Sunday, 28 April 2013


AFICIONADO contributor Ian Trussler with actor Adrian Dunbar.

By Ian Trussler

Before Attack of the Clones and Jimmy Smits, there was another Bail Organa, played by respected Irish actor Adrian Dunbar.

Dunbar was one of the very first people announced as a cast member for Star Wars: Episode One in very early 1997.  With the film shooting primarily in the UK it was no surprise to see this stalwart of British TV, film and theatre listed in the early press releases.

In August 2007 I was lucky enough to meet and talk with Adrian while he was appearing on stage at London’s Comedy Theatre.

He kindly took time to share his memories of his brief period as Bail Organa, and the subsequent disappointment that followed.

Adrian told me he did not audition for the part but had received a telephone call from George Lucas asking him if he wanted the role. George had seen some of his work, most notably the critically acclaimed and commercially successful (at least in EuropeHear My Song and offered him the part of Bail based on having liked what he had seen. Lucas explained that the role was very small for this first movie but would be an expanded part in subsequent films. Adrianaccepted Bail primarily on the promise of a larger part in the future episodes.

Lucas had clearly considered other actors for the role, too, as Ray Winstone (a friend and co-star of Dunbar’s) has spoken in the past of a very unsuccessful meeting he had with Lucas for the very same part.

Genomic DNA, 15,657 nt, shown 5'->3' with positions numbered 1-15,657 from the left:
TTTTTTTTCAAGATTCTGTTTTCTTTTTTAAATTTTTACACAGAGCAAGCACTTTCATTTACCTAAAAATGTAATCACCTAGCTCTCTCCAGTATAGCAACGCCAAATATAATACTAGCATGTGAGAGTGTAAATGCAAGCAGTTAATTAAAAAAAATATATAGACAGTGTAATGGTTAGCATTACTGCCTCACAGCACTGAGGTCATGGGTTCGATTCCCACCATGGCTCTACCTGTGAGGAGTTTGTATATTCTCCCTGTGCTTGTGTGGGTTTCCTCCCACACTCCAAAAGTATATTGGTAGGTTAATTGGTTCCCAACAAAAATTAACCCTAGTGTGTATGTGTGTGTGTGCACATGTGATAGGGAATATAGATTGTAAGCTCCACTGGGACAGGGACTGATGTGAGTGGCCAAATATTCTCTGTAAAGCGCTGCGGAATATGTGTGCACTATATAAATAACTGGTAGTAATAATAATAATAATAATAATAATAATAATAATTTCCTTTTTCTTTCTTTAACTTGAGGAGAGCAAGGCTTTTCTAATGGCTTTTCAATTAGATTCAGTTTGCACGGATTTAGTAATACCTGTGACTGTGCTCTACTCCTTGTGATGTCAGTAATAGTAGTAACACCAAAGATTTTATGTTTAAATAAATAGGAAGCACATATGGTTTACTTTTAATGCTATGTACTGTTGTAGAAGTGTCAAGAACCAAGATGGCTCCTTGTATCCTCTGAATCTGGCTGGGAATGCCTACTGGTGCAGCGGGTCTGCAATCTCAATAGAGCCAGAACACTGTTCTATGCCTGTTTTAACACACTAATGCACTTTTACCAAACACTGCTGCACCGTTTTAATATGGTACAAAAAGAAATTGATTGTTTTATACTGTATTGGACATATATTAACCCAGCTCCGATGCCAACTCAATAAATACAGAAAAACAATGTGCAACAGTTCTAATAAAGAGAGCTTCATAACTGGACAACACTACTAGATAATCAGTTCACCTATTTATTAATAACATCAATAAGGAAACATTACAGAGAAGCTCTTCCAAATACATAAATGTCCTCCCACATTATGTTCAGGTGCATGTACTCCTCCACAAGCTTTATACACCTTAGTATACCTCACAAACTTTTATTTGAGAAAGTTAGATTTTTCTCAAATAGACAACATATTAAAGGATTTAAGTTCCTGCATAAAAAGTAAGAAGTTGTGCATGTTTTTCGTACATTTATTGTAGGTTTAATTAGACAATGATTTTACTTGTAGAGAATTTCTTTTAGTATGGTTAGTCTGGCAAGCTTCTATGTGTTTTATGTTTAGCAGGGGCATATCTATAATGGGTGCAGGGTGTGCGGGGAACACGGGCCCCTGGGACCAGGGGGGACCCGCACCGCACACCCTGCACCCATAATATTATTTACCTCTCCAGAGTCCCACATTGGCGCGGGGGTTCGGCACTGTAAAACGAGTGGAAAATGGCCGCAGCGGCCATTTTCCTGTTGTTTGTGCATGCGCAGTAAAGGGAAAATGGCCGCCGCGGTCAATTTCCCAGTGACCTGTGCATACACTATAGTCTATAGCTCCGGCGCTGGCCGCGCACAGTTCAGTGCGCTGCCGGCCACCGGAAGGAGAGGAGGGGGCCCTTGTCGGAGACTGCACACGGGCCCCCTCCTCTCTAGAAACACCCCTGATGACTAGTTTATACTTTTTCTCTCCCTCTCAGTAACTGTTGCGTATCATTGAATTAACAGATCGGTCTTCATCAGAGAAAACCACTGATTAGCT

According to the Production Diary/Shooting Schedule for The Phantom MenaceAdrian filmed his scene on Day 3 of Principal Photography on Monday June 30th 2007, on Stage B at LEAVESDEN Studios.

The scene was listed as: Galactic Senate - Alderaan Box - Bail Organa seconds the motion.

Adrian told me that when he accepted and later filmed his part it was known as Bail Organa and it was changed later in production to Bail Antillies, presumably after Lucas had decided to cut the scene.

Adrian said that when filming he performed with only one other actor, that being Ian McDiarmid and he didn't get to work with any other cast.

When I showed him a picture of him in costume as Bail Organa he commented on how rare pictures of him as the character are and that he very much liked the costume, recalling it to be very ornate, an almost naval like white outfit with elaborate gold braiding detail.

The picture in question, a head and shoulders shot, is to my knowledge the only picture ever published of Dunbar in the role, coming from the Episode One annual and in the small US pocketbookWho’s Who guide, which presumably went to press and were approved by LUCASFILM before the role was cut.

Adrian said he found out his part had been cut from the movie when George Lucas personally phoned him and apologized. Lucas explained to him that he felt he was making a mistake to introduce Bail this early and that he shouldn't appear until the Clone Wars started. At the time Adrian was upset about being cut from the movie and then losing the role in the subsequent films but is philosophical about it now. He commented that this was the only time he had been totally cut out of a movie, it had never happened before and had not happened since (up to time of our conversation).

Although Dunbar is undoubtedly a talented actor I personally feel he didn't quite fit the role as I had imagined it. The tall and dark Jimmy Smits seems a better match for what my mind told me the adopted father of Princess Leia would look like.

That said I would dearly love to one day see the footage of Dunbar as Bail Organa/Antillies from Episode One to finally make that judgment. However since Jimmy Smits went on to establish the part, it seems highly unlikely LUCASFILM will ever release the footage.

Adrian was a very pleasant and friendly guy and I very much enjoyed chatting with him.

Ian Trussler

Above image: Adrian and I have a picture taken outside The Comedy TheatrePanton StreetLondon-August 11th 2007. Insert pic: the only shot currently released by LUCASFILM of Adrian Dunbar in character for EPISODE ONE. With thanks to Chris Baker for the image composition.

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